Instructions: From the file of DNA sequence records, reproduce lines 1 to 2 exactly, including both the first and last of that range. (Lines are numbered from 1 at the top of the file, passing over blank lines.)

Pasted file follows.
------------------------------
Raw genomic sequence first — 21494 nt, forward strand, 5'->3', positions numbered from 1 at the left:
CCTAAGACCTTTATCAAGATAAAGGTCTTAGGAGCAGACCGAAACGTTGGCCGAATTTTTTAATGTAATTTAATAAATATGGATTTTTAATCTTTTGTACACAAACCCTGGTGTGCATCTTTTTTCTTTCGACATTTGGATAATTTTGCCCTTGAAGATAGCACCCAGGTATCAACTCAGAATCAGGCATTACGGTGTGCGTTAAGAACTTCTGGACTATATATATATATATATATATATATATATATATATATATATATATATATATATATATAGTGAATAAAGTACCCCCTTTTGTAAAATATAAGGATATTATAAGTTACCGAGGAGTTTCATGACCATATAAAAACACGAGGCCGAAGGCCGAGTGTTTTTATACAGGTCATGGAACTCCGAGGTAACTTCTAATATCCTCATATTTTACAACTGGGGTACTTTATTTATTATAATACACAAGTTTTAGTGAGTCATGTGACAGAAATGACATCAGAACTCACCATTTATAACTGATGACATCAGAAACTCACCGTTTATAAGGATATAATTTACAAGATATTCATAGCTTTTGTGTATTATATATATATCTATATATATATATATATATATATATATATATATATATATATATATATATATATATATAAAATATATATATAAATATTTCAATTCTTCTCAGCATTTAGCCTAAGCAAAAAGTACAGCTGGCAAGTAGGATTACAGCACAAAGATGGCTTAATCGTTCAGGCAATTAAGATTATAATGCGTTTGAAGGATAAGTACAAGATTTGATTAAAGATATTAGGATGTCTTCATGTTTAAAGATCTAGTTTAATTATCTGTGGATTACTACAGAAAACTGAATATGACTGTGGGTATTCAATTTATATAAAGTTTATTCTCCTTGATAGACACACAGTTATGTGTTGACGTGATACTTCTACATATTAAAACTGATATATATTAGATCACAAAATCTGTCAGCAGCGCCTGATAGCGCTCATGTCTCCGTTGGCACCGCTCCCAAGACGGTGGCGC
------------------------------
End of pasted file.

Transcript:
Raw genomic sequence first — 21494 nt, forward strand, 5'->3', positions numbered from 1 at the left:
CCTAAGACCTTTATCAAGATAAAGGTCTTAGGAGCAGACCGAAACGTTGGCCGAATTTTTTAATGTAATTTAATAAATATGGATTTTTAATCTTTTGTACACAAACCCTGGTGTGCATCTTTTTTCTTTCGACATTTGGATAATTTTGCCCTTGAAGATAGCACCCAGGTATCAACTCAGAATCAGGCATTACGGTGTGCGTTAAGAACTTCTGGACTATATATATATATATATATATATATATATATATATATATATATATATATATATATATAGTGAATAAAGTACCCCCTTTTGTAAAATATAAGGATATTATAAGTTACCGAGGAGTTTCATGACCATATAAAAACACGAGGCCGAAGGCCGAGTGTTTTTATACAGGTCATGGAACTCCGAGGTAACTTCTAATATCCTCATATTTTACAACTGGGGTACTTTATTTATTATAATACACAAGTTTTAGTGAGTCATGTGACAGAAATGACATCAGAACTCACCATTTATAACTGATGACATCAGAAACTCACCGTTTATAAGGATATAATTTACAAGATATTCATAGCTTTTGTGTATTATATATATATCTATATATATATATATATATATATATATATATATATATATATATATATATATATATATAAAATATATATATAAATATTTCAATTCTTCTCAGCATTTAGCCTAAGCAAAAAGTACAGCTGGCAAGTAGGATTACAGCACAAAGATGGCTTAATCGTTCAGGCAATTAAGATTATAATGCGTTTGAAGGATAAGTACAAGATTTGATTAAAGATATTAGGATGTCTTCATGTTTAAAGATCTAGTTTAATTATCTGTGGATTACTACAGAAAACTGAATATGACTGTGGGTATTCAATTTATATAAAGTTTATTCTCCTTGATAGACACACAGTTATGTGTTGACGTGATACTTCTACATATTAAAACTGATATATATTAGATCACAAAATCTGTCAGCAGCGCCTGATAGCGCTCATGTCTCCGTTGGCACCGCTCCCAAGACGGTGGCGC